#3:  Play with and help your child hear the syllables in words.  For example, say words with a pause between the syllables (rab it) and have your child guess what word you are saying.

Lane Library book and cd information

One Day in the Jungle

I’m the Biggest Thing in the Ocean

Ralph’s World

Leave a Comment

May 21st storytime: let's dance

We got to show off our fancy moves today, because storytime was all about dancing!  Our early literacy skill of the day was phonological awareness.

Songs and fingerplays: (see song page for more information)

storytime song, open shut them, if you like to dance clap your hands, stretch/head shoulders knees and toes, hokey pokey, Tommy thumb, dance your fingers, Simon Says

Activities:

dance our body parts to music (Twist on All Time Favorite Dances),  feather dance to music (Shake Your Body on Sugar Beats Greatest Dance Hits), ring bells to the syllables in kids’ names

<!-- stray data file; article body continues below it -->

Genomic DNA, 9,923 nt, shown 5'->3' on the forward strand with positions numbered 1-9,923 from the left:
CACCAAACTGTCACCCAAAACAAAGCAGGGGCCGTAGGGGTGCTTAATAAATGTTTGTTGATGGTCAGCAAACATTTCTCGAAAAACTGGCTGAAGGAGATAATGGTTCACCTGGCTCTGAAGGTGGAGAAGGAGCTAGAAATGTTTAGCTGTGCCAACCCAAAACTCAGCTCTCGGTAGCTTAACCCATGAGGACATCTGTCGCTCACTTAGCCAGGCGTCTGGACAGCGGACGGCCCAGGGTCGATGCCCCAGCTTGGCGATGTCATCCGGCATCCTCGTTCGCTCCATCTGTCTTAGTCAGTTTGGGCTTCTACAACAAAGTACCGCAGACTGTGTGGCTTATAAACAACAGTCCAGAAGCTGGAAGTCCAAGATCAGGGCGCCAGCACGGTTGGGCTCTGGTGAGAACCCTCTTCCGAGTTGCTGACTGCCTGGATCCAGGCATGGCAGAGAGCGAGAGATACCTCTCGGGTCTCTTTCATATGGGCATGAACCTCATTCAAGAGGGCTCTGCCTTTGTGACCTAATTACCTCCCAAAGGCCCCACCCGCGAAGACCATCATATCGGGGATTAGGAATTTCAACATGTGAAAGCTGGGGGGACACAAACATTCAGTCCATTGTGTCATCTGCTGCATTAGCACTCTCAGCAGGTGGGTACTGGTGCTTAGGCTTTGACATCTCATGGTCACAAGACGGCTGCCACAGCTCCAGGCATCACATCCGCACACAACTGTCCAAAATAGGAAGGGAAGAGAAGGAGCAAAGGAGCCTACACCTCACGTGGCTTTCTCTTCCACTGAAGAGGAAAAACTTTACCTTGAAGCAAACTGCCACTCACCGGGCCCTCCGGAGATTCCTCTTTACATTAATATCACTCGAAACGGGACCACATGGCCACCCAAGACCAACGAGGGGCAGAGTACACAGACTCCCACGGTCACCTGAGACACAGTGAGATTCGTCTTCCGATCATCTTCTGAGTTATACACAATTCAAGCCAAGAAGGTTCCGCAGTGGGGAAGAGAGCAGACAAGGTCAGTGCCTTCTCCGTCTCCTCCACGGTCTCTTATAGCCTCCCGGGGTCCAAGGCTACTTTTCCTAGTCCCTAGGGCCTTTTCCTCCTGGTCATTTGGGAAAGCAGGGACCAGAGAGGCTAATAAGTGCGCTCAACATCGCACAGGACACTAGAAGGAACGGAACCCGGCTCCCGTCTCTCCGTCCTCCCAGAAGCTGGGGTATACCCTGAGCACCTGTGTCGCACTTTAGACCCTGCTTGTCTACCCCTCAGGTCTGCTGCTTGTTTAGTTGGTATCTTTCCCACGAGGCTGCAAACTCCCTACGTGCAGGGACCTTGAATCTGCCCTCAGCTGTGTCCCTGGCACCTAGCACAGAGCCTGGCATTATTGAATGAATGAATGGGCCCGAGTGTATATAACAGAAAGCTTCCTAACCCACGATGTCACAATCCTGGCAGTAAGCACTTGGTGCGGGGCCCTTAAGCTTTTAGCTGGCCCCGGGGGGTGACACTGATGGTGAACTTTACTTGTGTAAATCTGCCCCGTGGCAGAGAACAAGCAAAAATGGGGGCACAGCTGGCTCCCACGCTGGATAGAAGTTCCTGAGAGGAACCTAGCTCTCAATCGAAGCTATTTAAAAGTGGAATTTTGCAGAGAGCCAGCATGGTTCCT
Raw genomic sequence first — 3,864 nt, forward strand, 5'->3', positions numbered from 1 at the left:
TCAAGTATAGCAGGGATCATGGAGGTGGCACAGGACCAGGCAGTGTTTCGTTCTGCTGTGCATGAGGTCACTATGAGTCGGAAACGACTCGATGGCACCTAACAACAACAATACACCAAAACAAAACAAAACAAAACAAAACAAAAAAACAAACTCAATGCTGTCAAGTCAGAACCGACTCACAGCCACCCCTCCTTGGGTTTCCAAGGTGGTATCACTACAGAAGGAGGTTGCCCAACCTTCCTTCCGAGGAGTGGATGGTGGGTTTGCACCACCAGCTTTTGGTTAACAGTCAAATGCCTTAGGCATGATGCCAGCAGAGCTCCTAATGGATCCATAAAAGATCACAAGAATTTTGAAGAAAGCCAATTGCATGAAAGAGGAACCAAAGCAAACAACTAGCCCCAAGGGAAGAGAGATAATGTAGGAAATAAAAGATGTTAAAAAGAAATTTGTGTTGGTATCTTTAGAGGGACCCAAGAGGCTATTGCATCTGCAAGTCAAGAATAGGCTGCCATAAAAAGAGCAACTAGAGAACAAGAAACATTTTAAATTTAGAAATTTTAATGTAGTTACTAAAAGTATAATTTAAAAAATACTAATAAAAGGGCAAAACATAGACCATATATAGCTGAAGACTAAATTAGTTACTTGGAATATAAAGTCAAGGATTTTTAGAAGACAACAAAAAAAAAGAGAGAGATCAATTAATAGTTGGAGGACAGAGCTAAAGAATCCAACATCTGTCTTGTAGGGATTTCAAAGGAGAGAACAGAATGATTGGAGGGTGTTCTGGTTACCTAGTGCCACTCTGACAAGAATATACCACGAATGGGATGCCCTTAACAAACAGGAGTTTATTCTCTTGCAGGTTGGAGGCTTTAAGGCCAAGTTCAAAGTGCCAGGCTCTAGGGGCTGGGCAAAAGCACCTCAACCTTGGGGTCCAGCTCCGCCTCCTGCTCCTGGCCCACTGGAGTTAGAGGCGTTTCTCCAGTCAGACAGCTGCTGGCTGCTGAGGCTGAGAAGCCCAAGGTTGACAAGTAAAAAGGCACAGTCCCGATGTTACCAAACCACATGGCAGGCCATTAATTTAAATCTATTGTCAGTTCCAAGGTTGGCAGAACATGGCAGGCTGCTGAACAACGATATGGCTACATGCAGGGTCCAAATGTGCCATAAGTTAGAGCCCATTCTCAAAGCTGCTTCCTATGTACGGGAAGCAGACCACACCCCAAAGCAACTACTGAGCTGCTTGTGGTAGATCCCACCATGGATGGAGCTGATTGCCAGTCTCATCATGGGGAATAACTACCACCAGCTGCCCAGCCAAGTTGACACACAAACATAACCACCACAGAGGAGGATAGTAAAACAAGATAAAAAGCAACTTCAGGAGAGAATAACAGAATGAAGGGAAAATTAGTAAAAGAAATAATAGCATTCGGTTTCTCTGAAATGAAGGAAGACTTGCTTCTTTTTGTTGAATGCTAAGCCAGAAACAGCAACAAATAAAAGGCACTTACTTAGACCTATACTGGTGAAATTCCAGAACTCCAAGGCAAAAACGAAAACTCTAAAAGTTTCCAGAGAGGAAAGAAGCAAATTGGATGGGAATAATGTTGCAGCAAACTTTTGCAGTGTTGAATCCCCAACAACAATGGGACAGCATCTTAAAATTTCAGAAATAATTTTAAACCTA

Books:

Baby Danced the Polka

Hilda Must Be Dancing (we clapped on and repeated the fun dancing words in this book)

Asides:

#1: We talked about the early literacy skill phonological awareness, which is the ability to hear and play with the smaller sounds in words

#2: hearing words that rhyme will help your child break down words into smaller parts, so books with lots of rhymes are a great choice to help develop this skill

#3: Anything with a great rhythm is good for developing phonological awareness, and clapping on each syllable helps kids break up words into their smaller sounds

We had a good time dancing!

Lane Library book information

Baby Danced the Polka

Hilda Must Be Dancing